Fri., Jul. 12, 2013, 7:30pm - Sun., Jul. 14, 2013, 5:30pm
The Animal Studies Group, in collaboration with the Royal Society of Canada, the Evolution Studies Group, and the Situating Science Strategic Knowledge Cluster, is pleased to announce two upcoming public events that will take place at and near Dalhousie University the evenings of Friday July 12 and Saturday July 13, featuring renowned coyote scientist, Marc Bekoff. These events are part of an invitational workshop on Human Animal Relations, detailed here.
Beastly Passions and Compassionate Conservation: Redecorating Nature, Expanding Our Compassion Footprint, and Rewilding Our Hearts
Friday, July 12 2013, 7:30 p.m.
Marion McCain Building
Public Lecture (free admission)
Human relationships with dogs, from the home front to the wild side
Saturday, July 13, 2013, 7:30pm
Coburg Coffee House
6085 Coburg Road
Open Academy panel (and audience) discussion (free event)
Human Animal Relations, Invitational Workshop
Saturday, 13 July from 9:00 am to 4:00 pm
Rm 1130 of the McCain Bldg
See program in the documents section below.
What do science, philosophy and art tell us about animals and how we should understand and value them? This invitational workshop will address this question and will feature:
Mathew Reichertz (a painter and NSCAD professor),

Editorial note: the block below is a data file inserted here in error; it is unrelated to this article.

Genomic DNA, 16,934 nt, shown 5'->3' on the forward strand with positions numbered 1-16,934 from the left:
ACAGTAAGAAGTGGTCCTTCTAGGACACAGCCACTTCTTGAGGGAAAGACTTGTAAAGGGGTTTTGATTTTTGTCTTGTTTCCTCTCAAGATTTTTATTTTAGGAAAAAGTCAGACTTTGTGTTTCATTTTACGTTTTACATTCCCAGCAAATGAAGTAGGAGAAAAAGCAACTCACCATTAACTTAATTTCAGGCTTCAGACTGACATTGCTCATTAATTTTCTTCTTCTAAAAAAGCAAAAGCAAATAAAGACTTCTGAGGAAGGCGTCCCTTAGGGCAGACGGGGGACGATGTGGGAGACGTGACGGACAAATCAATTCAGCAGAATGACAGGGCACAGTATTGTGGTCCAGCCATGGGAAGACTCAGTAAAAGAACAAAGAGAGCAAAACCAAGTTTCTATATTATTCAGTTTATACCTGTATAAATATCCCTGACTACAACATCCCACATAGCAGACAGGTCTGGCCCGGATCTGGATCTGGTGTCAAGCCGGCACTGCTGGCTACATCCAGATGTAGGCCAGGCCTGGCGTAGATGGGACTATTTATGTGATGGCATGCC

Julie Andreyev (a multimedia and video artist from Emily Carr University of Art in Vancouver),
Simon Gadbois (Dalhousie Psychology Department and Director of our Canid Behavior Team),
Camilla Fox (Director of Project Coyote, a California-based program promoting coexistence with wild carnivores),
Cassandra Hanrahan (Dalhousie School of Social Work, whose research is on human-animal bonds in the fields of human health and welfare),
Letitia Meynell (Dalhousie Philosophy, who will examine gender identities in social animals),
Andrew Fenton (Philosophy, California State University Fresno) who will address chimpanzee agency and its implications for their moral standing and treatment), and
John Barresi (Dalhousie Psychology) who will compare cooperative hunting strategies found in chimps, humans, and wolves and relate these to social-affective and social-cognitive species differences.